SAVE is not implied unless the local variable is initialized in its declaration. This didn't change with F2018, but a lot of long-time Fotran programmers believed that all variables were SAVEd by default because that's how older compilers implemented things.
The different behavior you see is solely due to references to uninitialized memory. Depending on whether the stack location of I got reused between calls, it may work or may not.
Thanks for the answers.
@mecej4 - The Intel documentation is a bit confusing (and I was probably not reading it correctly). For SAVE, It says "Variables are implicitly given the SAVE attribute depending on whether a program unit is compiled for recursion." and then proceeds with a section where "[...] The following variables are not saved by default: Scalar variables that are local to a recursive procedure and are not initialized".
@Steve_Lionel - So, if I understand well, you are saying that the different behavior of S1 and S2 is just due to pure luck (due to a code that is buggy in itself since S1 and S2 do not feature the SAVE attribute for J - when they should).
The bottom line... it's probably best to avoid SAVE altogether (or to rely on any of the implied save mechanisms from the standard) and use module variables instead, ha ha.
I usually use the SAVE attribute to a variable declaration to document that it is expected to retain its value between calls, even if it is given an initial value. Not the SAVE statement. (Related: I have had many a discussion with colleagues used to the C-type initialisation, where it is simply shorthand for combining the declaration and the initialisation upon entry. And with oldhand FORTRAN programmers who insisted on the SAVed behaviour, like Steve refers to.)
Even after you add the SAVE attribute to the declaration for the local variable J, J remains undefined until the containing subroutine (S1 or S2, as appropriate) has been called with I = 1.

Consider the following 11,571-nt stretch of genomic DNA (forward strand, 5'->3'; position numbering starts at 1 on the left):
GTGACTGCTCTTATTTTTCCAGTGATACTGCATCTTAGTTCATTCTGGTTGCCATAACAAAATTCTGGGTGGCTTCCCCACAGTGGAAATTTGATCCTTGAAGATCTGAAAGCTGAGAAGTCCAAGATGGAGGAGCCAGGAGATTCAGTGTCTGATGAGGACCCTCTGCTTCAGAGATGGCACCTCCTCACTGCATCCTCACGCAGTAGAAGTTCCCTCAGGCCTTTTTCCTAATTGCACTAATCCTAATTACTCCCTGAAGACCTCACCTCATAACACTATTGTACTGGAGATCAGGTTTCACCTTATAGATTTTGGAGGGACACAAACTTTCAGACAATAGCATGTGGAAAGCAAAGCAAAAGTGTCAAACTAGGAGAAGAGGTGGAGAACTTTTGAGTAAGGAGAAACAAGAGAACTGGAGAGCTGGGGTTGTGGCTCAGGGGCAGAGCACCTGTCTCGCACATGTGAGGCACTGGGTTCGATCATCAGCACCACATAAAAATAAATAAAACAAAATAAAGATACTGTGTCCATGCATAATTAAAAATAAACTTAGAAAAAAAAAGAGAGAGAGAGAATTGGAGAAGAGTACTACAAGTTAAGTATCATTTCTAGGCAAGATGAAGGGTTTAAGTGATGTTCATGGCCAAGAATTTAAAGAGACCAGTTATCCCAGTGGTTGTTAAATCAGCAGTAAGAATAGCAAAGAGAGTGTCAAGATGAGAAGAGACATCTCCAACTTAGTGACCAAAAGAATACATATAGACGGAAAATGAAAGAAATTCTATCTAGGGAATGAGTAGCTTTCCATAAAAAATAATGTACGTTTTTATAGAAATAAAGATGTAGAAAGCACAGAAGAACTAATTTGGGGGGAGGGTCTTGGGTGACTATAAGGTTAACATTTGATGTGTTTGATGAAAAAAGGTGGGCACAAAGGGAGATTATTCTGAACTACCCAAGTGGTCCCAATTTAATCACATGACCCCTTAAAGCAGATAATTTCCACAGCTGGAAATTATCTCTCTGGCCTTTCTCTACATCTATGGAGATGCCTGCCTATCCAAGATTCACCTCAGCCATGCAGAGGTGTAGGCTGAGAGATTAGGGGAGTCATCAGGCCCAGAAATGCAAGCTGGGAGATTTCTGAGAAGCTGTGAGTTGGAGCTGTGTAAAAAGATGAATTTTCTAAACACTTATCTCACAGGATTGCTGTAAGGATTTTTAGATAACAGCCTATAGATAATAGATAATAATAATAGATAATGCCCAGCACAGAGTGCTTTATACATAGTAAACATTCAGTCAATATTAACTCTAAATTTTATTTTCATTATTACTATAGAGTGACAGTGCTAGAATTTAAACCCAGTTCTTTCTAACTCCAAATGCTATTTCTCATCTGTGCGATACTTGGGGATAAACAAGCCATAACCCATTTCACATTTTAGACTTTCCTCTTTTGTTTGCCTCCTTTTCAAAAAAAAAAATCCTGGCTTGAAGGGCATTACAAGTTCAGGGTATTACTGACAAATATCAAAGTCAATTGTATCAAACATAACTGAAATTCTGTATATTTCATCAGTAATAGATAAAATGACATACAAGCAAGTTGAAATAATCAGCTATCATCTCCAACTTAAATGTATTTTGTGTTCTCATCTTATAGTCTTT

It may help if you specify what you want the program to do, and then ask for help regarding how to make that happen using Fortran, rather than show an incorrect program and ask what it does.
First, my statement "I thought that the SAVE attribute was implied for recursive procedures?" was nonsensical indeed and I'll blame it on an inadvertent brain slip, ha ha.
Now, the small code here is really not meant to be realistic in any way. The first call to S1 and S2 must indeed be with I = 1. I was more interested in figuring out the difference in behavior between the two identical routines (one contained in a module, one contained in the main program). I thought that one of the two was correct and the other one wrongly implemented, but @Steve_Lionel clarified this by saying that both are wrong (there is no implicit save behavior to be expected for any of them), and it was just a matter of luck that S2 worked as intended.
Building on the other guiding comments in this thread that urge caution with the use of recursive algorithms in conjunction with "static" data (those with `SAVE` attribute in Fortran parlance), you may want to give thought to the following (it's perhaps something you're already aware of well but you didn't include in your original post for some reasons):